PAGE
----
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Reviewed By sbmongoose [read all by] on 29th July 2021
Version reviewed: 3.4 on Windows.
Last edited by sbmongoose on 29th July 2021.
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Bought Fathom Synth a couple of years ago when it was on sale without knowing much about it at the time. In terms of sound quality that has paid dividends. It's potentially fairly user friendly for beginners if just starting with oscilators and filters etc. but it's real strength is when some of the sound designers can go really deep with modulation and complexity, and this is currently beyond my own limits. But that's fine, there are a number of great sounding presets, and more available to purchase from sound designers too. The developer is very involved and open with the community on KVR here, and while he has a definite vision for Fathom, he also takes customer/user feedback on board too.

My only real request would be if there were more beginner tutorials explaining what some of the more advanced modues do, but with examples of sounds, not just the manuals description in words. I expect that will come, but I don't think Fathom has a large team working on development, marketing etc. so Everett has been focusing on improving the synth itself first. Quality over marketing b.s.

Many of the included presets have a very clean, pure sound. I hope future updates can add a bit more variety, grunge and snarl to the range of presets to show off Fathoms full range even more.

Everetts videos (Mountain Climber in particular for me) show just how amazing Fathom can sound, but a few more tutorial videos might help to open it up to new users better too.

Reviewed By cyrb [read all by] on 29th July 2021
Version reviewed: 2 on Windows.
Last edited by cyrb on 29th July 2021.
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I'm giving it four stars only because it's been exactly 6 years since it was updated, and it desperately needs quality of life and bug fixes. Otherwise I'd give it a 5.

At first glance, Charlatan presents as a very simple and limited virtual analog synth, but what sets it apart is its quality analog oscillators and filter. It's oscillators and filters sound excellent and lively, made better by the subtle (almost unnoticeable) analog 'drift' effect employed under the hood, which is uncommon in free plugins. Also, it's kind to your CPU meter, so don't be afraid to use more than one instance.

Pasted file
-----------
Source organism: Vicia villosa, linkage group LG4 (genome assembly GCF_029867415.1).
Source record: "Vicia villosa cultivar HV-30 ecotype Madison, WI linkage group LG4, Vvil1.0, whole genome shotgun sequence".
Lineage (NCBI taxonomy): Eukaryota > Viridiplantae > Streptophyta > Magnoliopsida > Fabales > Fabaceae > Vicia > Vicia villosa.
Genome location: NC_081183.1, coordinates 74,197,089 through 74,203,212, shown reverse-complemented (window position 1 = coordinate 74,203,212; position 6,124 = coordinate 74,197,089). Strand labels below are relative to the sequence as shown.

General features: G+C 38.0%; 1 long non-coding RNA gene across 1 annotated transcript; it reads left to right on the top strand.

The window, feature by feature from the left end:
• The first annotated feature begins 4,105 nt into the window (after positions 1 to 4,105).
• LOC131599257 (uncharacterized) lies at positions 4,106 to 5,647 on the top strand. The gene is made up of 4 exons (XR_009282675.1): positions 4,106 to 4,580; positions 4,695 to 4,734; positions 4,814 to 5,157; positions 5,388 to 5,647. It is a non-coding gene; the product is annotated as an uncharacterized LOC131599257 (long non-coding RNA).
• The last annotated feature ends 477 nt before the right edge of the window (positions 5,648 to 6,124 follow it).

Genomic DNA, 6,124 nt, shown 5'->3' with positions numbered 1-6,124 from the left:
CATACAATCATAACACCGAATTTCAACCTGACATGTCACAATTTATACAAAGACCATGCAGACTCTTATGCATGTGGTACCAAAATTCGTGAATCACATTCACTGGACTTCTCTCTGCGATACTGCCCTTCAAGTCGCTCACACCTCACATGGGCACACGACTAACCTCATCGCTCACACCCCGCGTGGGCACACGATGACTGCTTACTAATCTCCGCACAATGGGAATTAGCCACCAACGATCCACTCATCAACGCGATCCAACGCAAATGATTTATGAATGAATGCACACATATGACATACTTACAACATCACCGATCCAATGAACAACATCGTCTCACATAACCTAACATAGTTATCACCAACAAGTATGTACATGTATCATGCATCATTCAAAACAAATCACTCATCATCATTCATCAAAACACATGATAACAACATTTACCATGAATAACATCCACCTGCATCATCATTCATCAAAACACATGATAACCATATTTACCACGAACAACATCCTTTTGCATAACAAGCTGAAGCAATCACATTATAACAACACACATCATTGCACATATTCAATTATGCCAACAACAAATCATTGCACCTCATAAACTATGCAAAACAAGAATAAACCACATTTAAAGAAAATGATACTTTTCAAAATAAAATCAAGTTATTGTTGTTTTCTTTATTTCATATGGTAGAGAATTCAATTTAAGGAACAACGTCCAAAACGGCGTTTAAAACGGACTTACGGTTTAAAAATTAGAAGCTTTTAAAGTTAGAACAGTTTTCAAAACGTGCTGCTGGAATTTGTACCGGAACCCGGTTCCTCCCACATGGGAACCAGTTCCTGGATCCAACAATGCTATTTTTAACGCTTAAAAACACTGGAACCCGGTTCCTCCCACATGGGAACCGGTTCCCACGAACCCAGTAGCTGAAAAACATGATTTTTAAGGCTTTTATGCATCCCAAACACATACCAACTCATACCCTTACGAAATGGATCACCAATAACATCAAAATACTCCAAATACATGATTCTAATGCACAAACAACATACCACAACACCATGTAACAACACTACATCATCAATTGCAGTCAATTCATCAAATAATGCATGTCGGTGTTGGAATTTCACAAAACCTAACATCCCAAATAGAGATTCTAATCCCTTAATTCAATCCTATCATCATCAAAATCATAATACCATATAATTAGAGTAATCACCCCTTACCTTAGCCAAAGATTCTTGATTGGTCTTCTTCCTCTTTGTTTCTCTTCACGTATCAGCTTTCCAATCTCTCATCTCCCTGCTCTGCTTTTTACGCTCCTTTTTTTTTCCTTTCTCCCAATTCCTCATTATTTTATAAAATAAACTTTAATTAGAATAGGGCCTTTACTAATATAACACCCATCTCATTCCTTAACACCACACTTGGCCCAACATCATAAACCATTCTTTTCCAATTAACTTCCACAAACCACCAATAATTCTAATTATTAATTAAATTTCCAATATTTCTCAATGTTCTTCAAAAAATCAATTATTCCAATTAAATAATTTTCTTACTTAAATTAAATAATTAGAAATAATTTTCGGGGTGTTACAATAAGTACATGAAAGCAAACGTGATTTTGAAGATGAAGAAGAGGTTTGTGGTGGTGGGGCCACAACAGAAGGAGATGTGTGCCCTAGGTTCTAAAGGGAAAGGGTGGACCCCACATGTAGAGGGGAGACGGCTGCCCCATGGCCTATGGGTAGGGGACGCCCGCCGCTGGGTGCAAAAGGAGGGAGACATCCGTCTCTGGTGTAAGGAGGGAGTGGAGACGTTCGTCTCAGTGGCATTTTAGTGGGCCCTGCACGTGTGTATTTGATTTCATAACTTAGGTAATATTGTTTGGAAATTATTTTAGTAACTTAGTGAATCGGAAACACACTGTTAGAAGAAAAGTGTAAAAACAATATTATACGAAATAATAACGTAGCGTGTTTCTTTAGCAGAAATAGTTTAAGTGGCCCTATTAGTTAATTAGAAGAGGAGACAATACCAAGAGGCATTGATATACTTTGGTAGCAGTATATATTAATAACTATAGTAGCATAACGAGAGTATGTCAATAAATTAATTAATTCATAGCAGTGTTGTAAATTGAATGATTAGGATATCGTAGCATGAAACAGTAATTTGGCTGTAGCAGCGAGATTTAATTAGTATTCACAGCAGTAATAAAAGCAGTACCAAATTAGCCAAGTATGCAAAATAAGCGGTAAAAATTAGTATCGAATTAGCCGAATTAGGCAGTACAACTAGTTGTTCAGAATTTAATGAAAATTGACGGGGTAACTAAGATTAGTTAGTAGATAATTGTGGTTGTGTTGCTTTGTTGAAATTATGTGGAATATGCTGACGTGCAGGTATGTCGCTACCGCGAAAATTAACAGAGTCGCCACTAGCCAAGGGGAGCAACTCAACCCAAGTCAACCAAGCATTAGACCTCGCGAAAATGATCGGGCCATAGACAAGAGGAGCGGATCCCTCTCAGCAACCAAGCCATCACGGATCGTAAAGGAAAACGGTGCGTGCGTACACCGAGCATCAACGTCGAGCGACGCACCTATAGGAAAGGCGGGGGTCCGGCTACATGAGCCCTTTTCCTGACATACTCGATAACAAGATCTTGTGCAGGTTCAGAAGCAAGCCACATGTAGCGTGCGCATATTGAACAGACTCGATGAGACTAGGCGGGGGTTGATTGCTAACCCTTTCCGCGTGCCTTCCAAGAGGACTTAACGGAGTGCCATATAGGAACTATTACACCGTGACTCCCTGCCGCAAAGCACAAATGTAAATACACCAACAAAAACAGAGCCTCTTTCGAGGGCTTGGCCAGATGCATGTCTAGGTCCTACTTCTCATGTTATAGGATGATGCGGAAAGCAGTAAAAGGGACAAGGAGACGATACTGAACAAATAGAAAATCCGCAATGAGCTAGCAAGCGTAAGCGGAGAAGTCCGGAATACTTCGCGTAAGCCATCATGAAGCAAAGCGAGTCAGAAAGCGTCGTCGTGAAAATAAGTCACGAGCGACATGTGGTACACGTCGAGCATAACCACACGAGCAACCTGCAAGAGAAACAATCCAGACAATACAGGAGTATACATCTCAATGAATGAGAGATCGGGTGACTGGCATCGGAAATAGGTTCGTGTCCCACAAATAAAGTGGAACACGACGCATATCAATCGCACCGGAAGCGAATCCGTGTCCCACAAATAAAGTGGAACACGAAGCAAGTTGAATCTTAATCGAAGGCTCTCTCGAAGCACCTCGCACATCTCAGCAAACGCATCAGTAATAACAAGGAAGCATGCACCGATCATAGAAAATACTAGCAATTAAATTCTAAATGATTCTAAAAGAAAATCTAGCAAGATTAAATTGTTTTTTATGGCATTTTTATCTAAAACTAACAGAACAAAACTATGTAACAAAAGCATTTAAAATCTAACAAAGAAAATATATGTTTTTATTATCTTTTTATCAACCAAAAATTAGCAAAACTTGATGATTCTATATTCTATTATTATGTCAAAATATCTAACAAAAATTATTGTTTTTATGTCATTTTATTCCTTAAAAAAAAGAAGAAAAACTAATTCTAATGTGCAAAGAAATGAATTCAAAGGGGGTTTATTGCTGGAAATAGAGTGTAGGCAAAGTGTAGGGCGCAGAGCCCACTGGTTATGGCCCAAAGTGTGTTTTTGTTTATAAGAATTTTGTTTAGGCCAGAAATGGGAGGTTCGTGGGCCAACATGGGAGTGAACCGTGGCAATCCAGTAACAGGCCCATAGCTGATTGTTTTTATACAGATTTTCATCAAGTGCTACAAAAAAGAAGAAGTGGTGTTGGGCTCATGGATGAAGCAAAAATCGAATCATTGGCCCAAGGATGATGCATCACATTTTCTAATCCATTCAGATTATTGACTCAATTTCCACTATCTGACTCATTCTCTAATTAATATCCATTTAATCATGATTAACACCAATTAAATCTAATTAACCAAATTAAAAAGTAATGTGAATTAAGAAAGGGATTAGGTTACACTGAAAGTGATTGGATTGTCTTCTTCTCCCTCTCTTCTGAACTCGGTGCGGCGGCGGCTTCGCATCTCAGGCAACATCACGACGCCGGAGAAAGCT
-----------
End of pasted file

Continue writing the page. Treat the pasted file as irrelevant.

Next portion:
In essence, Charlatan is somewhat comparable to Roland's Juno-60 or Korg Polysix in terms of capabilities and philosophy. But it actually has more features, such as a proper second oscillator, oscillator sync and ringmod. It could also be considered a stripped down Jupiter-8 or Prophet-5, but in general, it's its own take on the 80s poly synth.

Because of its limitations and wanting to keep things simple, you likely will not stray too far from typical 80s sounds like basses, pads and poly sounds. It's just not as versatile as your typical semi-modular hybrid soft synth. Though I'm sure it can be useful for House, Techno, and other surprising areas. Charlatan is particularly great for basses; some of the best 80s style basses I've heard in a free plugin! It holds up even for synth brass and stabs. It can do string machines, transistor organs, and all sorts of other keyboard sounds as well. With its noise oscillator, it makes surprisingly useful filler FX. Some have even managed to squeeze out dissonant drones and usable drum sounds.

So in essence, it's dead simple and limited, but that's not a bad thing. Limitations breed creativity as they say. It sounds good enough to easily fill the 80s polysynth role, but is versatile enough that you can still find new and interesting timbres by experimenting. Also, don't neglect on the Unison and Stereo modes. Older versions of Charlatan did not have this, but they can really add a lot to the sound.

That said, it's not perfect. Osc 2 can only be detuned up to 6 semitones, which means... no 7th chords. Does the creator have a vendetta against 7th chords, to stop at exactly 6?! There are also bugs. Sometimes I found patches don't load properly, glitches out, or don't sound right, particularly if in POLY mode. And it doesn't seem to honor initial pitch bend messages for fine tuning, though this may not be exclusive to Charlatan. An additional way to alter the drift amount would also have been huge in a free plugin. But these are not deal breakers.

Using it with a chorus is a necessity: The free TAL Chorus LX is a great load-once-and-forget chorus, but any decent BBD or multi-voice chorus will do, but that's a whole other topic. Also you'll want a good reverb. TAL's free reverb plugins are well-suited for the job (I personally like the older TAL-Reverb-2 for its tone) Then there's also Supermassive (free), which can be warm and spacey.

Reviewed By dunstan [read all by] on 28th July 2021
Version reviewed: OD3603 on Windows.
Last edited by dunstan on 28th July 2021.
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The plugin is fine, but damn! KVR sure doesn't make it easy to authorize. I had to go back and forth about 5 times with tech support, sending copious amounts of screenshots along the way, to finally resolve the issue. You'd think they could make it a little more seamless, as in, 1) install 2) click this link to authorize. Just a thought.

Reviewed By grymmjack [read all by] on 28th July 2021
Version reviewed: v1.0.7 on Windows
1 of 3 people found this review helpful.
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Fantastic synth. Sounds as good as it looks. Straight forward, ergonomic and well worth checking out.

Check out the full walkthrough video I created here:

VST Spotlight - Phuturetone GR-8 - YouTube